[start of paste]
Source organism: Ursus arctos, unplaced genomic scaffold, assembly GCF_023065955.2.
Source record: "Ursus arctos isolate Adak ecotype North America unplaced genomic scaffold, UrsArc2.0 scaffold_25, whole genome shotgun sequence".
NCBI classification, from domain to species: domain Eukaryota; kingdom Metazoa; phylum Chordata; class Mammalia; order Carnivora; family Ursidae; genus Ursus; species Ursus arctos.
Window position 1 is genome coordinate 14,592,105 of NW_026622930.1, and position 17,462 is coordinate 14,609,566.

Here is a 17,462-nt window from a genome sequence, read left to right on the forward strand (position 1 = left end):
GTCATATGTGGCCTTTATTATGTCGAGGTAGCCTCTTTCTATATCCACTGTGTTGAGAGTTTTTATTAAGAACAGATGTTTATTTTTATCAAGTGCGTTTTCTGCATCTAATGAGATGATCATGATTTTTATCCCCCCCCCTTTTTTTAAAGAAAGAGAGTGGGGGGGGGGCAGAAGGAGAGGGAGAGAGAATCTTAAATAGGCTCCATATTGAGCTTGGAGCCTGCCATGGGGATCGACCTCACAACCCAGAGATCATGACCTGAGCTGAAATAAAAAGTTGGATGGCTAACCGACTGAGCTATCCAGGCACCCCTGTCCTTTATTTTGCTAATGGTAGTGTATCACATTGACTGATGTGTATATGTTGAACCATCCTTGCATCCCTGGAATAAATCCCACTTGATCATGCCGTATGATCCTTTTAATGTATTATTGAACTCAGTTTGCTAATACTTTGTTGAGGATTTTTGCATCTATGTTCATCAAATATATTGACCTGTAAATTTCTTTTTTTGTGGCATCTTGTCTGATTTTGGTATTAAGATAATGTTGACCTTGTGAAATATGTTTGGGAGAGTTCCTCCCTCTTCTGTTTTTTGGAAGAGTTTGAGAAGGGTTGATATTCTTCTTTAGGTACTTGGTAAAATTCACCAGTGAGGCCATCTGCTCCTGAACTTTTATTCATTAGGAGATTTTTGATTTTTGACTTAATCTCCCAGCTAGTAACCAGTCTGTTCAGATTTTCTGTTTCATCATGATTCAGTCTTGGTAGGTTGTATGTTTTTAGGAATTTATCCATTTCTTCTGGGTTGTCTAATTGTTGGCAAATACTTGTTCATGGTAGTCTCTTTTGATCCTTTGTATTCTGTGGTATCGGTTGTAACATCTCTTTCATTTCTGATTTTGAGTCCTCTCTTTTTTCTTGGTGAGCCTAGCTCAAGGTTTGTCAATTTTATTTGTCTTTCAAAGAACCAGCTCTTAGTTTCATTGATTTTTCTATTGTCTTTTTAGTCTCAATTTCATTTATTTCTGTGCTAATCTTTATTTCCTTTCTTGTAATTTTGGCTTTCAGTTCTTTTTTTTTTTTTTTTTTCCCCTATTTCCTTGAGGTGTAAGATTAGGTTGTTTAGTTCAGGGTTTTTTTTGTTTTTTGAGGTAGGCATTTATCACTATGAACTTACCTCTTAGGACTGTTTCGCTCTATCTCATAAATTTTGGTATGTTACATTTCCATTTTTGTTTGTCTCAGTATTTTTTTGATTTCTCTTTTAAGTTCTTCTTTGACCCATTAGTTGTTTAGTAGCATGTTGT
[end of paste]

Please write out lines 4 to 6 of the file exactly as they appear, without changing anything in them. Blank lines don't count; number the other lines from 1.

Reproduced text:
Window position 1 is genome coordinate 14,592,105 of NW_026622930.1, and position 17,462 is coordinate 14,609,566.

Here is a 17,462-nt window from a genome sequence, read left to right on the forward strand (position 1 = left end):
GTCATATGTGGCCTTTATTATGTCGAGGTAGCCTCTTTCTATATCCACTGTGTTGAGAGTTTTTATTAAGAACAGATGTTTATTTTTATCAAGTGCGTTTTCTGCATCTAATGAGATGATCATGATTTTTATCCCCCCCCCTTTTTTTAAAGAAAGAGAGTGGGGGGGGGGCAGAAGGAGAGGGAGAGAGAATCTTAAATAGGCTCCATATTGAGCTTGGAGCCTGCCATGGGGATCGACCTCACAACCCAGAGATCATGACCTGAGCTGAAATAAAAAGTTGGATGGCTAACCGACTGAGCTATCCAGGCACCCCTGTCCTTTATTTTGCTAATGGTAGTGTATCACATTGACTGATGTGTATATGTTGAACCATCCTTGCATCCCTGGAATAAATCCCACTTGATCATGCCGTATGATCCTTTTAATGTATTATTGAACTCAGTTTGCTAATACTTTGTTGAGGATTTTTGCATCTATGTTCATCAAATATATTGACCTGTAAATTTCTTTTTTTGTGGCATCTTGTCTGATTTTGGTATTAAGATAATGTTGACCTTGTGAAATATGTTTGGGAGAGTTCCTCCCTCTTCTGTTTTTTGGAAGAGTTTGAGAAGGGTTGATATTCTTCTTTAGGTACTTGGTAAAATTCACCAGTGAGGCCATCTGCTCCTGAACTTTTATTCATTAGGAGATTTTTGATTTTTGACTTAATCTCCCAGCTAGTAACCAGTCTGTTCAGATTTTCTGTTTCATCATGATTCAGTCTTGGTAGGTTGTATGTTTTTAGGAATTTATCCATTTCTTCTGGGTTGTCTAATTGTTGGCAAATACTTGTTCATGGTAGTCTCTTTTGATCCTTTGTATTCTGTGGTATCGGTTGTAACATCTCTTTCATTTCTGATTTTGAGTCCTCTCTTTTTTCTTGGTGAGCCTAGCTCAAGGTTTGTCAATTTTATTTGTCTTTCAAAGAACCAGCTCTTAGTTTCATTGATTTTTCTATTGTCTTTTTAGTCTCAATTTCATTTATTTCTGTGCTAATCTTTATTTCCTTTCTTGTAATTTTGGCTTTCAGTTCTTTTTTTTTTTTTTTTTTCCCCTATTTCCTTGAGGTGTAAGATTAGGTTGTTTAGTTCAGGGTTTTTTTTGTTTTTTGAGGTAGGCATTTATCACTATGAACTTACCTCTTAGGACTGTTTCGCTCTATCTCATAAATTTTGGTATGTTACATTTCCATTTTTGTTTGTCTCAGTATTTTTTTGATTTCTCTTTTAAGTTCTTCTTTGACCCATTAGTTGTTTAGTAGCATGTTGT